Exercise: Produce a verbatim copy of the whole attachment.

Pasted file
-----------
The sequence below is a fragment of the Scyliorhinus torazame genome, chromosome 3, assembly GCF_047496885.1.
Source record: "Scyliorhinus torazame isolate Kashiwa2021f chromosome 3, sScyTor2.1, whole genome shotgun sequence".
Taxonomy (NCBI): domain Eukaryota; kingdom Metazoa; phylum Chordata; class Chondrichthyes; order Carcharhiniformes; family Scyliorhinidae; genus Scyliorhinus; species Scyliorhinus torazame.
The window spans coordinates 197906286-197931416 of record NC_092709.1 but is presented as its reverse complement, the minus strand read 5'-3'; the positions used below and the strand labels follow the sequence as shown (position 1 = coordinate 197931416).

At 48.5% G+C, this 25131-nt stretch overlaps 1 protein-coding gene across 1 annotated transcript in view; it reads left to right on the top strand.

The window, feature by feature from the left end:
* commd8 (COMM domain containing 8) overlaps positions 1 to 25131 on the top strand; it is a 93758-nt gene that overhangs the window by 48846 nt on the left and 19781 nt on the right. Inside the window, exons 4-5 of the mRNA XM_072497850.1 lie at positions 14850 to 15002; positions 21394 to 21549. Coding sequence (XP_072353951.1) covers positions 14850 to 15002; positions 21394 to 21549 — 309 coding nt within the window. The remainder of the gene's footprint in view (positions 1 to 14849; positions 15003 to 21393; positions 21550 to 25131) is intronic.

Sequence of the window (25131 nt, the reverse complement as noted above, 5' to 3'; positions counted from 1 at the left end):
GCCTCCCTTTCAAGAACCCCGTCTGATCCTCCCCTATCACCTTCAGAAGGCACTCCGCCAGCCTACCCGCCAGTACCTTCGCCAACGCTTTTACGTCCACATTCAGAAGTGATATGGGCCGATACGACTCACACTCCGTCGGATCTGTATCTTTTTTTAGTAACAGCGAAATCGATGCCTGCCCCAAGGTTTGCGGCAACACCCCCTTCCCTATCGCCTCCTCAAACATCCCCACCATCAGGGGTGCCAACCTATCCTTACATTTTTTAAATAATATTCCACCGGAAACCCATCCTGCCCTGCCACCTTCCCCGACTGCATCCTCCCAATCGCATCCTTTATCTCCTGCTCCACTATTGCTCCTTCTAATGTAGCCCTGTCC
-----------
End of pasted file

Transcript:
The sequence below is a fragment of the Scyliorhinus torazame genome, chromosome 3, assembly GCF_047496885.1.
Source record: "Scyliorhinus torazame isolate Kashiwa2021f chromosome 3, sScyTor2.1, whole genome shotgun sequence".
Taxonomy (NCBI): domain Eukaryota; kingdom Metazoa; phylum Chordata; class Chondrichthyes; order Carcharhiniformes; family Scyliorhinidae; genus Scyliorhinus; species Scyliorhinus torazame.
The window spans coordinates 197906286-197931416 of record NC_092709.1 but is presented as its reverse complement, the minus strand read 5'-3'; the positions used below and the strand labels follow the sequence as shown (position 1 = coordinate 197931416).

At 48.5% G+C, this 25131-nt stretch overlaps 1 protein-coding gene across 1 annotated transcript in view; it reads left to right on the top strand.

The window, feature by feature from the left end:
* commd8 (COMM domain containing 8) overlaps positions 1 to 25131 on the top strand; it is a 93758-nt gene that overhangs the window by 48846 nt on the left and 19781 nt on the right. Inside the window, exons 4-5 of the mRNA XM_072497850.1 lie at positions 14850 to 15002; positions 21394 to 21549. Coding sequence (XP_072353951.1) covers positions 14850 to 15002; positions 21394 to 21549 — 309 coding nt within the window. The remainder of the gene's footprint in view (positions 1 to 14849; positions 15003 to 21393; positions 21550 to 25131) is intronic.

Sequence of the window (25131 nt, the reverse complement as noted above, 5' to 3'; positions counted from 1 at the left end):
GCCTCCCTTTCAAGAACCCCGTCTGATCCTCCCCTATCACCTTCAGAAGGCACTCCGCCAGCCTACCCGCCAGTACCTTCGCCAACGCTTTTACGTCCACATTCAGAAGTGATATGGGCCGATACGACTCACACTCCGTCGGATCTGTATCTTTTTTTAGTAACAGCGAAATCGATGCCTGCCCCAAGGTTTGCGGCAACACCCCCTTCCCTATCGCCTCCTCAAACATCCCCACCATCAGGGGTGCCAACCTATCCTTACATTTTTTAAATAATATTCCACCGGAAACCCATCCTGCCCTGCCACCTTCCCCGACTGCATCCTCCCAATCGCATCCTTTATCTCCTGCTCCACTATTGCTCCTTCTAATGTAGCCCTGTCC